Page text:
What did make me think, though, is the fact that the verse quoted above was revealed in Makkah at a rather early stage while hadîth texts almost exclusively refer back to experiences in Madinah where there was much more of an emphasis on social norms and structures. If Muslims, back then, had been as preoccupied discussing details of behaviour and external marks of identity as they are today or were even at the time when the great collections of hadîth were compiled, I wonder what would have become of the community. But in those days, as a minority in a hostile environment, they had to struggle with numerous more existential problems: persecution, boycott, torture and danger for their lives. The verse goes together with other Makkan texts that have their emphasis on faith and personal ethics, and with stories of testimony and selfless efforts to help others dealing with the suffering that was imposed especially on the slaves and on the poor.
What also struck me was the Arabic word uswa that is used here and translated as example - or sometimes as model or pattern. Its root means to care for, to heal, to make peace, and a related word means comfort. Therefore I don't just read it as describing the Prophet as a role model whose patterns of behaviour are to be imitated but as an allusion to the attitude behind his actions that should be contemplated. I am not saying that behaviour codes don't matter. They are essential for human coexistence and understanding. But I would like to point out an additional dimension of following his example by considering the spirit along with the words and actions. Both the word uswa that is used here as well as the term "mercy for the worlds" that is describes the Prophet elsewhere in the Qur'an point out a perspective from which to consider his behaviour on the whole and make it relevant for ourselves.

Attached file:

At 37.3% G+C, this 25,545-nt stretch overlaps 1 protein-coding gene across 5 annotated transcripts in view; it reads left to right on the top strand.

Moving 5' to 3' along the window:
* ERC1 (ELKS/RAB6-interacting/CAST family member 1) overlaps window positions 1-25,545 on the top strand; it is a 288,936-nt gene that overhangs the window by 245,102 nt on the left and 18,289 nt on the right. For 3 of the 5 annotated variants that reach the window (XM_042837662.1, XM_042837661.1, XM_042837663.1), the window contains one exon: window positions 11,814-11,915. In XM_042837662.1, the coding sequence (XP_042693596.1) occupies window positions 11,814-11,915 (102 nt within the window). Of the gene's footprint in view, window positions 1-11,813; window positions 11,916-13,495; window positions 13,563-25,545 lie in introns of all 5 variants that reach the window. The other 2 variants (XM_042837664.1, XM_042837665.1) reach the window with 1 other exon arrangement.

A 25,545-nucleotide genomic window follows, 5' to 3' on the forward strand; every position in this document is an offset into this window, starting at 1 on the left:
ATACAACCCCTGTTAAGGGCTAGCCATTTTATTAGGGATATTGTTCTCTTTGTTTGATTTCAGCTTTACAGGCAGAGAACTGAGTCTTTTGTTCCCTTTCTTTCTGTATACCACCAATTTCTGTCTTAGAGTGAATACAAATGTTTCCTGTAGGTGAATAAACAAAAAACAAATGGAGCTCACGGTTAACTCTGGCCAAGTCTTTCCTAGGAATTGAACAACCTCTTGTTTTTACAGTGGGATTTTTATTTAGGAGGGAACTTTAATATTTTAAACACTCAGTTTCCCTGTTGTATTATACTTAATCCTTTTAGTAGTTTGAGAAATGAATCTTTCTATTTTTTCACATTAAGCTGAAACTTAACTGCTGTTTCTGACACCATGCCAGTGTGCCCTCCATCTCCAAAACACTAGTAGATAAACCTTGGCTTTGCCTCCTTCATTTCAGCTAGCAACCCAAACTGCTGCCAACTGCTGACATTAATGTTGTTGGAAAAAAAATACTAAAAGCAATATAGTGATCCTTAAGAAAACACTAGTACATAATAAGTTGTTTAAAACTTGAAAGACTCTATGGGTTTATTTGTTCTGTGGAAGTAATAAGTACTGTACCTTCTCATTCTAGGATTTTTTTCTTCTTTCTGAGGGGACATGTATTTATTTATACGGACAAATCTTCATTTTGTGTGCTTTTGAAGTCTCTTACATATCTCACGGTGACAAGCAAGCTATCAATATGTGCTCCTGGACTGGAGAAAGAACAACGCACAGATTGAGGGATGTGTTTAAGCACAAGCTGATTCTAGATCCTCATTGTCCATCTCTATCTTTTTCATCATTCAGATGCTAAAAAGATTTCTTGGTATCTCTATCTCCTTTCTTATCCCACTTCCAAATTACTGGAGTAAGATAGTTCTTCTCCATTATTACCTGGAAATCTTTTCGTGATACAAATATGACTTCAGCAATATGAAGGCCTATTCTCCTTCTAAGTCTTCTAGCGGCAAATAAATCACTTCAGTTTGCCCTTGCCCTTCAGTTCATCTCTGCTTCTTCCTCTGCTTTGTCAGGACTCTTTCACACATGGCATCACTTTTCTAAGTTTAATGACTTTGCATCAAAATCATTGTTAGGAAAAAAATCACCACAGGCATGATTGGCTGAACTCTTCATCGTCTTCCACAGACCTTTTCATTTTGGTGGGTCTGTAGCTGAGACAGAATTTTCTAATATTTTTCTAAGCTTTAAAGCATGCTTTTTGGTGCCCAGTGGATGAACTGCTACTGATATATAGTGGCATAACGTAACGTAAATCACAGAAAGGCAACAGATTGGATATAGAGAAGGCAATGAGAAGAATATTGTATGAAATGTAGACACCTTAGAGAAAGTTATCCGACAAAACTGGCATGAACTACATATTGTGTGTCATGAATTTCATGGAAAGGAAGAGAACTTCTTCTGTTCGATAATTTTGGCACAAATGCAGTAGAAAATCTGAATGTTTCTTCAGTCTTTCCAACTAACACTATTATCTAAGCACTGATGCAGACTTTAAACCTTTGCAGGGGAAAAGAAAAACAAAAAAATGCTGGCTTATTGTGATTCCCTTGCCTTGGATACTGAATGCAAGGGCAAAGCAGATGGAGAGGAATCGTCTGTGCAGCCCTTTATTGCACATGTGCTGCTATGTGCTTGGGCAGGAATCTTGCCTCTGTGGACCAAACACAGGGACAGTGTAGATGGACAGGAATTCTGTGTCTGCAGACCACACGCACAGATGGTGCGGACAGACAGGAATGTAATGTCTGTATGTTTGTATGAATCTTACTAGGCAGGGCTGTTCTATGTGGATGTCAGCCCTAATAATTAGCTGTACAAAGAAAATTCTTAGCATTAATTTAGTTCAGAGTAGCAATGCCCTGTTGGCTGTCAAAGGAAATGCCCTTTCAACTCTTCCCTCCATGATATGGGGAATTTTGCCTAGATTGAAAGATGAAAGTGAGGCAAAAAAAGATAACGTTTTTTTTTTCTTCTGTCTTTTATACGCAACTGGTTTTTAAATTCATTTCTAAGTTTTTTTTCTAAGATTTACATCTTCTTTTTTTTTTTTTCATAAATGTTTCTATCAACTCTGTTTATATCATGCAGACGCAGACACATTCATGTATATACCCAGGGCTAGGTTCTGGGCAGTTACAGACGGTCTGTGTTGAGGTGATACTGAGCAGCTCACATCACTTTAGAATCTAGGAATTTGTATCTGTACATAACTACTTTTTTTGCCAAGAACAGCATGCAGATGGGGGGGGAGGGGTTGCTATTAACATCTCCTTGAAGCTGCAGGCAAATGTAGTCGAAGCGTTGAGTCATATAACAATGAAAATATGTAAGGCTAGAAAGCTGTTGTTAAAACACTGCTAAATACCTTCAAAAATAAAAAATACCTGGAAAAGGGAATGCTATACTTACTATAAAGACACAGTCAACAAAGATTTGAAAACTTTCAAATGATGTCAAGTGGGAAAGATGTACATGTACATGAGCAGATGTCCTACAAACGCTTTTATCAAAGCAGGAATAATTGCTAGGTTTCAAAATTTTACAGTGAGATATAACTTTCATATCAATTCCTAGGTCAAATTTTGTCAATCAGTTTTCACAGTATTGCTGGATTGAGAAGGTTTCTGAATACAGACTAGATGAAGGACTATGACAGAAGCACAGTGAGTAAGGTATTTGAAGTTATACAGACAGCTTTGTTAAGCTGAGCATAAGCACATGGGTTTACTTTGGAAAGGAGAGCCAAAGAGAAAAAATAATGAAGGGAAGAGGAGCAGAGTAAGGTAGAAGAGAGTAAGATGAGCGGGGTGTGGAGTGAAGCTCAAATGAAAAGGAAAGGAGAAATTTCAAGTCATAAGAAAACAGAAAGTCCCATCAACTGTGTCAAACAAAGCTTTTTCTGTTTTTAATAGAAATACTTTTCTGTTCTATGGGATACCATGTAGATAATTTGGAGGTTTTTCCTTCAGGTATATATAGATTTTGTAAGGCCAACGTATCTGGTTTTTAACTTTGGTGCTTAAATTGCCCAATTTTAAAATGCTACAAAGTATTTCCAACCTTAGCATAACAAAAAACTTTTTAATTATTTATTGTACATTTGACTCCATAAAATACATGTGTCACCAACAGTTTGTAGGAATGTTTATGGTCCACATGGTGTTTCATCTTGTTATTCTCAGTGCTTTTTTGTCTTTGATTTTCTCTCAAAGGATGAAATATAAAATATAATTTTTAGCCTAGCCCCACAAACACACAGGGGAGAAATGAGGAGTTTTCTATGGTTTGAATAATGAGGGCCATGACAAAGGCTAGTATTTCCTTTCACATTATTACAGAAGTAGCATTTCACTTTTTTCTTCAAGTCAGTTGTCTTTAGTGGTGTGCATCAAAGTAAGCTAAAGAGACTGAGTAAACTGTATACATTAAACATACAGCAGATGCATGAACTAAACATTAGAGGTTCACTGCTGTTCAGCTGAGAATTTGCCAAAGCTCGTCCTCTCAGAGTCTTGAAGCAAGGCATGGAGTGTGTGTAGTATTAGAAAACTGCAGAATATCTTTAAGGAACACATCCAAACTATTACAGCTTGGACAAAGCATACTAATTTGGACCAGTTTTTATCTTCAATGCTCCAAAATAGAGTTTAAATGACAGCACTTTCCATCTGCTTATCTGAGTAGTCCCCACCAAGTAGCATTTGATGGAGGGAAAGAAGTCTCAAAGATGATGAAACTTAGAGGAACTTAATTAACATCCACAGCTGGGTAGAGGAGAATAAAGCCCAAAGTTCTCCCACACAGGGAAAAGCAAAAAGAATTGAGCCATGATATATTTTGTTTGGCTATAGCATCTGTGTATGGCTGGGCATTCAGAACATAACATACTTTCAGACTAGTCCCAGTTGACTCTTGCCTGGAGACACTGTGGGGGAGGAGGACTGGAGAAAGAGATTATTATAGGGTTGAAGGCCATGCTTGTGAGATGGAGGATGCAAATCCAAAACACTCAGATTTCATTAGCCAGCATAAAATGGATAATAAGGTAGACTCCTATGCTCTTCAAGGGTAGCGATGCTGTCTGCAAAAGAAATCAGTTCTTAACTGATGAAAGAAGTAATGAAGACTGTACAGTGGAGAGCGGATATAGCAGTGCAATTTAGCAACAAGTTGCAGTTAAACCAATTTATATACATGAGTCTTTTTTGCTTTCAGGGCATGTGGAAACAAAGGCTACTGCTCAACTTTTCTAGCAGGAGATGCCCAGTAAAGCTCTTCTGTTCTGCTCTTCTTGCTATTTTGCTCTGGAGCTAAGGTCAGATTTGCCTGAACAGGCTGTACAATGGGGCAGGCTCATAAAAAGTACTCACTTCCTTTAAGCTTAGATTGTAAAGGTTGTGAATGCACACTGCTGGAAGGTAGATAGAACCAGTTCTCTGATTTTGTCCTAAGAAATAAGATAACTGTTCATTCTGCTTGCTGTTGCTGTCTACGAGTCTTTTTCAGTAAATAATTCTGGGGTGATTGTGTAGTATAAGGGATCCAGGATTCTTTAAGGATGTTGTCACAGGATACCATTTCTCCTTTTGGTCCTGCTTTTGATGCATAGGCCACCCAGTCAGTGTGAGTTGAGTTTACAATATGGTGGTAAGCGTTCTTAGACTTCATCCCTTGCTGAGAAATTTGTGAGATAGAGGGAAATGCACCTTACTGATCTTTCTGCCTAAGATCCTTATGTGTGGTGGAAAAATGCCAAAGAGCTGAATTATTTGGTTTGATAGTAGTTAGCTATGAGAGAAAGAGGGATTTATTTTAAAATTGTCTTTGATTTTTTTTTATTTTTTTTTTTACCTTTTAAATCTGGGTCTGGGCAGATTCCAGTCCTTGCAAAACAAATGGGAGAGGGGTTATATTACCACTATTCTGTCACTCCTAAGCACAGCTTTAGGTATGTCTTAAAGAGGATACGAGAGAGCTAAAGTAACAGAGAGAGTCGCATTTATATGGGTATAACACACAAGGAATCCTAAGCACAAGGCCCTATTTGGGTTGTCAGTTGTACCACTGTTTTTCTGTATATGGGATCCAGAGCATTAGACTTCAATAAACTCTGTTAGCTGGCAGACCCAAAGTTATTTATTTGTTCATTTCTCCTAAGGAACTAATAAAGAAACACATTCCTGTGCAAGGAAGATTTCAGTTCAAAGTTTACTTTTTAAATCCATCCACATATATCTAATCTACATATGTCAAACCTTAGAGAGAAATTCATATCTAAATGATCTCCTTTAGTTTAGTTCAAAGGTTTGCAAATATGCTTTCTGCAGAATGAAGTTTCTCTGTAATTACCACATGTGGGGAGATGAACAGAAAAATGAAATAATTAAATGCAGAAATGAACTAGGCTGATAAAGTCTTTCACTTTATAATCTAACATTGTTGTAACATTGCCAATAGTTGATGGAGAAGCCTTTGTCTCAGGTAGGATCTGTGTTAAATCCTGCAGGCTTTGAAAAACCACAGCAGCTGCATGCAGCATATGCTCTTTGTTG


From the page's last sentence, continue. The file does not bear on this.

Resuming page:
Therefore when we remember the Prophet on his upcoming birthday by once again reading his biography, we may focus on one of the following threads and follow them through the story of his life, keeping in mind the principles of mercy, healing and peace:
We may keep an eye on his relationship with his family, perhaps asking why he married each of his wives and what was special about their relationship, including the spiritual aspect of it, or how he cared for his children, stepchildren and grandchildren. We could try to see the matter from the perspective of one of his family members. What would I have done in the place of one of them? How do these insights relate to my own family life?